The basilica of St. Ambrose isn’t the only thing you will find in Milan; you will also find books. In particular, a biography of St. Ambrose written by Msgr. Cesare Pasini, which Father Bud Grant read and knew had to be translated into English.
Teaching at St. Ambrose University is not all that inspired Grant to learn more about the patron saint of Milan, St. Ambrose. The period of history and the way that history informs theology are both things he finds interesting about St. Ambrose and his teachings.
“I think the unique thing I like about Ambrose specifically is the way he is doing theology on the fly,” Grant said. “He’s not sitting back in an ivory tower thinking deep thoughts and writing.”
Prior to teaching at St. Ambrose, Grant spent four years living and studying in Rome, Italy. While in Rome, Grant was immersed in an English-speaking environment and found it difficult to learn Italian well. Rather, Grant jokes that during his time in Rome he learned to listen to theological Italian.
These listening skills would eventually be useful to Grant, who found an intriguing biography on St. Ambrose in a book store in Milan. After reading the book he looked up the author, the Prefect of the Vatican Library, Msgr. Cesare Pasini. Msgr. Pasini invited Grant to his office, and after a few face-to-face encounters he gave Grant a test. After successfully passing this test, a translation of an article Pasini authored, Grant was granted permission to translate the book.
Through the translating process Grant worked with an editor, a polished American priest. Between the two, the book was sent back and forth, and even if there was a disagreement, they would come to a compromise.
“It took three years to finish the book, but half that time was with the editor,” Grant said. “My process was one very intensive year, one less intensive year and two extremely intensive weeks.”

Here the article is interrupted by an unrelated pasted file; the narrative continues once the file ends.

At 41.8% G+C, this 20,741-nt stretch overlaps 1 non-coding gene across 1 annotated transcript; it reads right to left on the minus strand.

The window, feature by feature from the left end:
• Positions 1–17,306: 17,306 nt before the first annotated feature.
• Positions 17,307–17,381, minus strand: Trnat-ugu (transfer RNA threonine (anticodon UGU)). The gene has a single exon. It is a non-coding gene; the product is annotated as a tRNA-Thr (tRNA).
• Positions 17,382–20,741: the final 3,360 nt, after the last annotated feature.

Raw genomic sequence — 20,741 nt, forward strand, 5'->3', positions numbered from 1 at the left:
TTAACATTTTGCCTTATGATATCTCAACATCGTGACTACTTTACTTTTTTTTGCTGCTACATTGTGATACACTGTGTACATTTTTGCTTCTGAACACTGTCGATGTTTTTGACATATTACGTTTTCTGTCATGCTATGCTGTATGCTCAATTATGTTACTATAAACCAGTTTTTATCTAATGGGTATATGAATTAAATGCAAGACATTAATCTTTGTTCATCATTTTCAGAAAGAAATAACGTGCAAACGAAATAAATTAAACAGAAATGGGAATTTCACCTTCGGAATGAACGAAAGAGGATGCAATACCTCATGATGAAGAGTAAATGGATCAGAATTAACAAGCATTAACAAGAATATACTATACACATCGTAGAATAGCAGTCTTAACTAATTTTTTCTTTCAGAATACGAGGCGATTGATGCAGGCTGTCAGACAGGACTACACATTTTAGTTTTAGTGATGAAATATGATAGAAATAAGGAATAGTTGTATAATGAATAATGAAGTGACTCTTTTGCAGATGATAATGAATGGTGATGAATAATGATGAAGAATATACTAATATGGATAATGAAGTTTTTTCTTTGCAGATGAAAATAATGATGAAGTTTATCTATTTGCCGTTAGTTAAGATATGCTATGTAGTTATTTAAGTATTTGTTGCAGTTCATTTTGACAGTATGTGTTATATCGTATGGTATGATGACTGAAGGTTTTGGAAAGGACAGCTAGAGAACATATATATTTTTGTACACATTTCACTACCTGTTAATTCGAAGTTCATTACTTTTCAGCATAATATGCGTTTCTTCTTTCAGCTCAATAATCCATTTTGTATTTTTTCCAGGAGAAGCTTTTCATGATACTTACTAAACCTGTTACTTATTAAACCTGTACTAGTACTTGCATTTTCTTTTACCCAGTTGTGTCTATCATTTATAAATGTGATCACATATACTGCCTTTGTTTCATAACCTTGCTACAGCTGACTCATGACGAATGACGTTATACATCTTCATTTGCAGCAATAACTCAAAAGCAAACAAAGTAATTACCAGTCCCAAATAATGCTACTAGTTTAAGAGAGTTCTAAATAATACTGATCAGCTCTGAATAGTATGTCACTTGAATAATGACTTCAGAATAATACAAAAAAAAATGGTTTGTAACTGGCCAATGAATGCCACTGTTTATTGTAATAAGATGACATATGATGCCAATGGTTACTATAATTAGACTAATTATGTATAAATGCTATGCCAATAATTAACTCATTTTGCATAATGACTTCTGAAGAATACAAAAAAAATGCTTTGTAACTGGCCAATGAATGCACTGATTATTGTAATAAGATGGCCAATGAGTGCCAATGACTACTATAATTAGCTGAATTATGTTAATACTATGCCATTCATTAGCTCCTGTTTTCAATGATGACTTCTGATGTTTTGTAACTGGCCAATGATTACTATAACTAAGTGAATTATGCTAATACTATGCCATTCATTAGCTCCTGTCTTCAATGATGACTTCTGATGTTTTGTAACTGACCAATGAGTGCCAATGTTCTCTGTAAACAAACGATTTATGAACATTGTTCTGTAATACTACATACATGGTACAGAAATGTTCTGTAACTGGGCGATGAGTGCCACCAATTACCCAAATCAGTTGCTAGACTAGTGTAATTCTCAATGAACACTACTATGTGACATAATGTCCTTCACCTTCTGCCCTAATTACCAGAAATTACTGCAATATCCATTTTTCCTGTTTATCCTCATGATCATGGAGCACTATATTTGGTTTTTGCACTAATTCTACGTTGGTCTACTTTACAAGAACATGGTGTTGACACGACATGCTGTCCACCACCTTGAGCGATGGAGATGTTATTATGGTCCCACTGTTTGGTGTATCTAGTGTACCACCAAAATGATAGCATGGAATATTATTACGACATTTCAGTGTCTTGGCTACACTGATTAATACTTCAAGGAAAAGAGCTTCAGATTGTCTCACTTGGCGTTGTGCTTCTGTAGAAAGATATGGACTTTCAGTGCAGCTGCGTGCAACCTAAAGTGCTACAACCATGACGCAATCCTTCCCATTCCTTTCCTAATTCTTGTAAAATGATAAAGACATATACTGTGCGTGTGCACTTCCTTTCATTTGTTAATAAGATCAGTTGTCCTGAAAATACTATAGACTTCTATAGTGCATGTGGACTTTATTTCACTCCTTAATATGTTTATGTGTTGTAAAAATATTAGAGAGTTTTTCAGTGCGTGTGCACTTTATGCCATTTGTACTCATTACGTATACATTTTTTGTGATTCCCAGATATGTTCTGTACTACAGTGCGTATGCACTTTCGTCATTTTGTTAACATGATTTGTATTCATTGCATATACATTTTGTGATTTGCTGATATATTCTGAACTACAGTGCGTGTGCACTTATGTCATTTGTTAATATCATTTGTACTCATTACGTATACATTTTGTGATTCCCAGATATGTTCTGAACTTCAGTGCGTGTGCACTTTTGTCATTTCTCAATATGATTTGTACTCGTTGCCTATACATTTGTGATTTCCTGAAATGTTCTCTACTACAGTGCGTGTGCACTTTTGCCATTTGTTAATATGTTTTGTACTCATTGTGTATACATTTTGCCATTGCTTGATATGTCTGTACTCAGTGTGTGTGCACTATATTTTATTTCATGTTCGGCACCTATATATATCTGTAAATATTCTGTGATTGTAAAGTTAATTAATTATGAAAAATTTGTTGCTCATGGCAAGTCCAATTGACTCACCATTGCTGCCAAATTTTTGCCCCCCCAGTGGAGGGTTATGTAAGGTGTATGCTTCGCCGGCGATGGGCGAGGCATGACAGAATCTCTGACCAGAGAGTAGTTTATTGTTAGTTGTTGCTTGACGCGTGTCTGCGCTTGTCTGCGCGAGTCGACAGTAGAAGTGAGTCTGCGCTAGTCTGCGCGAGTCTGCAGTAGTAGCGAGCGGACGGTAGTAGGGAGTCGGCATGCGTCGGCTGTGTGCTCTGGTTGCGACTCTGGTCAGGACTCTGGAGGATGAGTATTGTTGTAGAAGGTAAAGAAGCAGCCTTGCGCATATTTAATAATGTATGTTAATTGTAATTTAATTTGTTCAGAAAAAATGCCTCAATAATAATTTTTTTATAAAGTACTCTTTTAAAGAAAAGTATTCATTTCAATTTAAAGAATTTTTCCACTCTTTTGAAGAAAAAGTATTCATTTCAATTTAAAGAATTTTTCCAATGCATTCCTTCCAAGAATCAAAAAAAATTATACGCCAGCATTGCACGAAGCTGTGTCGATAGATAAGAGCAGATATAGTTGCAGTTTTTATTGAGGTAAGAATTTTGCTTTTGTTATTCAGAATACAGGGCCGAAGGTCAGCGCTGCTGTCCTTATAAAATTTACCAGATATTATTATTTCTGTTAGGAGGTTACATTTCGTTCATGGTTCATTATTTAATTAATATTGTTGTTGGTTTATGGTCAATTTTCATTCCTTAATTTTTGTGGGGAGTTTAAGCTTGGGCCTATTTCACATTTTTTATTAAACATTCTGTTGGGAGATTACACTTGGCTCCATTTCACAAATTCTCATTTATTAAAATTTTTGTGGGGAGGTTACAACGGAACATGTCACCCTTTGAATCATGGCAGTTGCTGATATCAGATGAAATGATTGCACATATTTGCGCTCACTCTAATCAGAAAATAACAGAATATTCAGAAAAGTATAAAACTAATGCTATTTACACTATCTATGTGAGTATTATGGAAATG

In April 2014, Grant will head back to Italy for an official ceremony where he will symbolically hand Msgr. Pasini a copy of his own book. Grant will also deliver a 15 minute talk – his first public-address in Italian.
One of the many responsibilities held by the Academy for the study of St. Ambrose of Milan, which was started at SAU a few years ago, is translating works about St. Ambrose.
The Academy recently received approval for a semester abroad program called Ambrose in Milan, set to take place fall 2014. Short-term student study abroad opportunities and an alumni tour are also done abroad.
On campus, students can learn more about St. Ambrose by participating in the St. Ambrose of Milan course or by attending Academy events that welcome world-class Ambrose scholars to campus.
The work by the Academy has not gone unnoticed. An internationally recognized, elite group of scholars, Academia Ambrosiana in Milan, is recognizing the work.
“In April, when I go to give my talk they will enroll us in the Academy,” Grant said. “It is a huge deal for us to be a university in the Academia.”
The biography Ambrose of Milan, which is authored by Msgr. Pasini and translated by Grant, is available for purchase in the St. Ambrose University bookstore.